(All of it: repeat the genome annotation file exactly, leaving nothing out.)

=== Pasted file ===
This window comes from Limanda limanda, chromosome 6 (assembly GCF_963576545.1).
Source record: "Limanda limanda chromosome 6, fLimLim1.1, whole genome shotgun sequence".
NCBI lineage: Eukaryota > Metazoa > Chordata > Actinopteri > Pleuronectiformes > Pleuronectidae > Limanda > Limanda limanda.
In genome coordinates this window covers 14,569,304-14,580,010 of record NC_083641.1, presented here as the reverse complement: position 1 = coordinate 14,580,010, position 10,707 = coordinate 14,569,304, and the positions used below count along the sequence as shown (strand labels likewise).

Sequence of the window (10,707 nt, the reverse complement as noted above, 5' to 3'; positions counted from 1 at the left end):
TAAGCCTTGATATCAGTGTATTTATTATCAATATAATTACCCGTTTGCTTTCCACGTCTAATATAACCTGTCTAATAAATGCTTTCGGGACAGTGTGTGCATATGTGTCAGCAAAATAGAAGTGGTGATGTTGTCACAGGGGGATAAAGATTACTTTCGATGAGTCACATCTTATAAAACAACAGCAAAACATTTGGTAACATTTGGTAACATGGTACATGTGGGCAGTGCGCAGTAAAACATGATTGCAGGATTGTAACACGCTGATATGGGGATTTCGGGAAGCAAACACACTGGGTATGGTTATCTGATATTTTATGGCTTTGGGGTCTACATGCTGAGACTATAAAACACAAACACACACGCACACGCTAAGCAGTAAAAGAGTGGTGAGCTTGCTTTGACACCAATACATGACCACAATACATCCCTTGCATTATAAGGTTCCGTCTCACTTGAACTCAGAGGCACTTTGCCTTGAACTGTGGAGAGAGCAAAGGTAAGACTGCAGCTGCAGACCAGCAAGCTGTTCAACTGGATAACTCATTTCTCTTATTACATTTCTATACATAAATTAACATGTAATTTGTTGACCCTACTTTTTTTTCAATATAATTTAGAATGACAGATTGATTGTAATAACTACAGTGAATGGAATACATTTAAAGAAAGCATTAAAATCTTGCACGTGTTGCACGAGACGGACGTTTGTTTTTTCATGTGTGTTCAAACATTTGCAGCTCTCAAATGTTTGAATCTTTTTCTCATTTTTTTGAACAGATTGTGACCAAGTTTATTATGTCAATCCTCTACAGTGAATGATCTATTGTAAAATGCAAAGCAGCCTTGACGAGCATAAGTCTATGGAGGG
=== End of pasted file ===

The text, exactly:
This window comes from Limanda limanda, chromosome 6 (assembly GCF_963576545.1).
Source record: "Limanda limanda chromosome 6, fLimLim1.1, whole genome shotgun sequence".
NCBI lineage: Eukaryota > Metazoa > Chordata > Actinopteri > Pleuronectiformes > Pleuronectidae > Limanda > Limanda limanda.
In genome coordinates this window covers 14,569,304-14,580,010 of record NC_083641.1, presented here as the reverse complement: position 1 = coordinate 14,580,010, position 10,707 = coordinate 14,569,304, and the positions used below count along the sequence as shown (strand labels likewise).

Sequence of the window (10,707 nt, the reverse complement as noted above, 5' to 3'; positions counted from 1 at the left end):
TAAGCCTTGATATCAGTGTATTTATTATCAATATAATTACCCGTTTGCTTTCCACGTCTAATATAACCTGTCTAATAAATGCTTTCGGGACAGTGTGTGCATATGTGTCAGCAAAATAGAAGTGGTGATGTTGTCACAGGGGGATAAAGATTACTTTCGATGAGTCACATCTTATAAAACAACAGCAAAACATTTGGTAACATTTGGTAACATGGTACATGTGGGCAGTGCGCAGTAAAACATGATTGCAGGATTGTAACACGCTGATATGGGGATTTCGGGAAGCAAACACACTGGGTATGGTTATCTGATATTTTATGGCTTTGGGGTCTACATGCTGAGACTATAAAACACAAACACACACGCACACGCTAAGCAGTAAAAGAGTGGTGAGCTTGCTTTGACACCAATACATGACCACAATACATCCCTTGCATTATAAGGTTCCGTCTCACTTGAACTCAGAGGCACTTTGCCTTGAACTGTGGAGAGAGCAAAGGTAAGACTGCAGCTGCAGACCAGCAAGCTGTTCAACTGGATAACTCATTTCTCTTATTACATTTCTATACATAAATTAACATGTAATTTGTTGACCCTACTTTTTTTTCAATATAATTTAGAATGACAGATTGATTGTAATAACTACAGTGAATGGAATACATTTAAAGAAAGCATTAAAATCTTGCACGTGTTGCACGAGACGGACGTTTGTTTTTTCATGTGTGTTCAAACATTTGCAGCTCTCAAATGTTTGAATCTTTTTCTCATTTTTTTGAACAGATTGTGACCAAGTTTATTATGTCAATCCTCTACAGTGAATGATCTATTGTAAAATGCAAAGCAGCCTTGACGAGCATAAGTCTATGGAGGG